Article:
The lead climate change negotiator for China, Xie Zhenhua, the vice chairman of China’s National Development and Reform Commission, said China would soon announce an overall cap on emissions, a key step towards its ambition to introduce an economy-wide emissions trading scheme. Zhenhua said China would announce “very ambitious” carbon dioxide goals. That, of course, means much less coal burning than forecast.
“We’re hoping the contribution can be announced in the first half of next year; perhaps in the first quarter. The capping year might be included in that statement and if there is a capping statement, I hope and believe that would be a very ambitious one.”
In India, a budget that focused on solar technology – the building of “mega” capacity solar farms, off-grid solar pumps for irrigators, solar installations over canals, cuts in tariffs for solar components and a doubling of the tax on coal – has been followed by an announcement that the country will look to expand a “rent-a-roof” program from solar installations initially begun in Gujarat, the home state of new PM Narendra Modi, who has promised a “saffron revolution” of solar power.
Tata Power, the energy offshoot of the country’s largest industrial group, also said it would provide “interest free” financing for up to $4,000 to help middle class consumers install solar power in their homes. The scheme will be rolled out in 20 Indian cities before being expanded nationally.
Bloomberg New Energy Finance last week predicted solar would beat coal plants on costs by 2020, resulting in high penetration of solar power in those nations’ rapidly growing grids, and much less coal-fired generation than presumed. AllianceBernstein has previously warned of “energy price deflation” as a result of the growing impact of solar, and the fact it was demonstrably cheaper than many fossil fuels in many countries.
In the world of global finance, the market for climate bonds – financing linked to clean energy and other climate change solutions – is estimated to have reached more than $US500 billion, triple estimates of just two years ago. The actual “green bonds” market has jumped five-fold to $US35 billion in just 12 months.
Sean Kidney, CEO of the Climate Bonds Initiative said: “Investors are concerned about climate change. This report shows how they can invest in climate bonds without risk. The investment opportunities we find are safe and secure investment grade bonds. This is a Dull Green Market – just how pension funds and insurance funds like it.”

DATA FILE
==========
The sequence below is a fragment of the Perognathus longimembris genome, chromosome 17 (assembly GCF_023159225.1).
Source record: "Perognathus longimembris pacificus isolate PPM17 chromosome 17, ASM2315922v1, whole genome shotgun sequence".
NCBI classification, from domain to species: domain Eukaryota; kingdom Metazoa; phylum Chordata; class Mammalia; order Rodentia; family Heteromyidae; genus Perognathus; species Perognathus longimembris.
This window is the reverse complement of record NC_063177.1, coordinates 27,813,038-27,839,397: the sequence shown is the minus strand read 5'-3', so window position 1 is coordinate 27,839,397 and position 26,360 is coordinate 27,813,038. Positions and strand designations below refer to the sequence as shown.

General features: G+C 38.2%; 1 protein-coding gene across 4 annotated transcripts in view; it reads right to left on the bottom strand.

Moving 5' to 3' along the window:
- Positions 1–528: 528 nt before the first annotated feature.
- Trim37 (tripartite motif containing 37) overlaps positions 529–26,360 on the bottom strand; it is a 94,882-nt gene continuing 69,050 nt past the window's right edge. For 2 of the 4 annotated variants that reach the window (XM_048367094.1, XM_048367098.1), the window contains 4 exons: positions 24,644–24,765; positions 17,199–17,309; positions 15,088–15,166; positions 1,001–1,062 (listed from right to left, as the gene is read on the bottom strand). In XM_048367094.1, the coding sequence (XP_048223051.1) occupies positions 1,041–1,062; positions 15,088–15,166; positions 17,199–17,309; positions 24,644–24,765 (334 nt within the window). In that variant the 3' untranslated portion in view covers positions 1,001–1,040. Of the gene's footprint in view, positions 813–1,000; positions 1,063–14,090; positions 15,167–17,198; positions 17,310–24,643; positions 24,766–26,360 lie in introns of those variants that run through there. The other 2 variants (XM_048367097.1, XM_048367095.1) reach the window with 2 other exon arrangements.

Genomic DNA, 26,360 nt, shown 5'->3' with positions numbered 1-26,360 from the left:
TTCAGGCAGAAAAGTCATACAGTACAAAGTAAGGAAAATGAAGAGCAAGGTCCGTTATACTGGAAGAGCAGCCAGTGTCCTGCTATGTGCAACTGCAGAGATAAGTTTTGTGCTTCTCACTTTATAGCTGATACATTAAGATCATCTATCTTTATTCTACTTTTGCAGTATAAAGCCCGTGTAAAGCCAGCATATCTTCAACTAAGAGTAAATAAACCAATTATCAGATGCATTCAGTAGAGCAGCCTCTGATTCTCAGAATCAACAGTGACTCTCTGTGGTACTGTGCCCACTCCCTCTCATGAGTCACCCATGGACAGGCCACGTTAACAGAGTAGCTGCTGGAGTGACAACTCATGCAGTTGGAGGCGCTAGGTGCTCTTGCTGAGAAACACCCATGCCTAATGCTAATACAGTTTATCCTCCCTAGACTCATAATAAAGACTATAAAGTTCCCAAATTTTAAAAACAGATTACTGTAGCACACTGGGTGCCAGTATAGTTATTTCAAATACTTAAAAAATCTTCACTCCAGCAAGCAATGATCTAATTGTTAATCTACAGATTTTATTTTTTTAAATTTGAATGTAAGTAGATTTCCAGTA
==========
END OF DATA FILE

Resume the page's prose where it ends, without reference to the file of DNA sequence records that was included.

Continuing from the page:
As an illustration, US chemicals maker Albermarle launched a $6.2 billion bid for specialty chemicals and advanced materials company Rockwood Holdings, as it to build a market leading position in lithium and the rapidly emerging electric vehicle and home and network battery storage market. It is the largest such play in the clean energy market to date. As on industry analyst noted of the corporate play, as Australia killed its carbon price: “Money talks, bullsh*t walks”.
Meanwhile, in Chile, a whole series of large scale plants have been announced. First Solar has just gotten a $230 million loan for a 141MW solar PV project, Acciona has begun construction of a 300MW solar project, Abengoa is building a 110MW solar thermal with storage project, SunPower is completing its 70MW Salvador project, while SunEdison has just obtained $190 million in financing for a 73MW solar project, to follow on from the 100MW and 50MW projects it has already completed.
In Ghana, construction has begun on a 155MW solar plant that is expected to “change the way African governments think about the future of energy.” South Africa has installed more than 500MW of solar power already, and has signed contracts for a total of 64 projects 3,900MW of wind, solar PV and concentrating solar power to be built in coming years.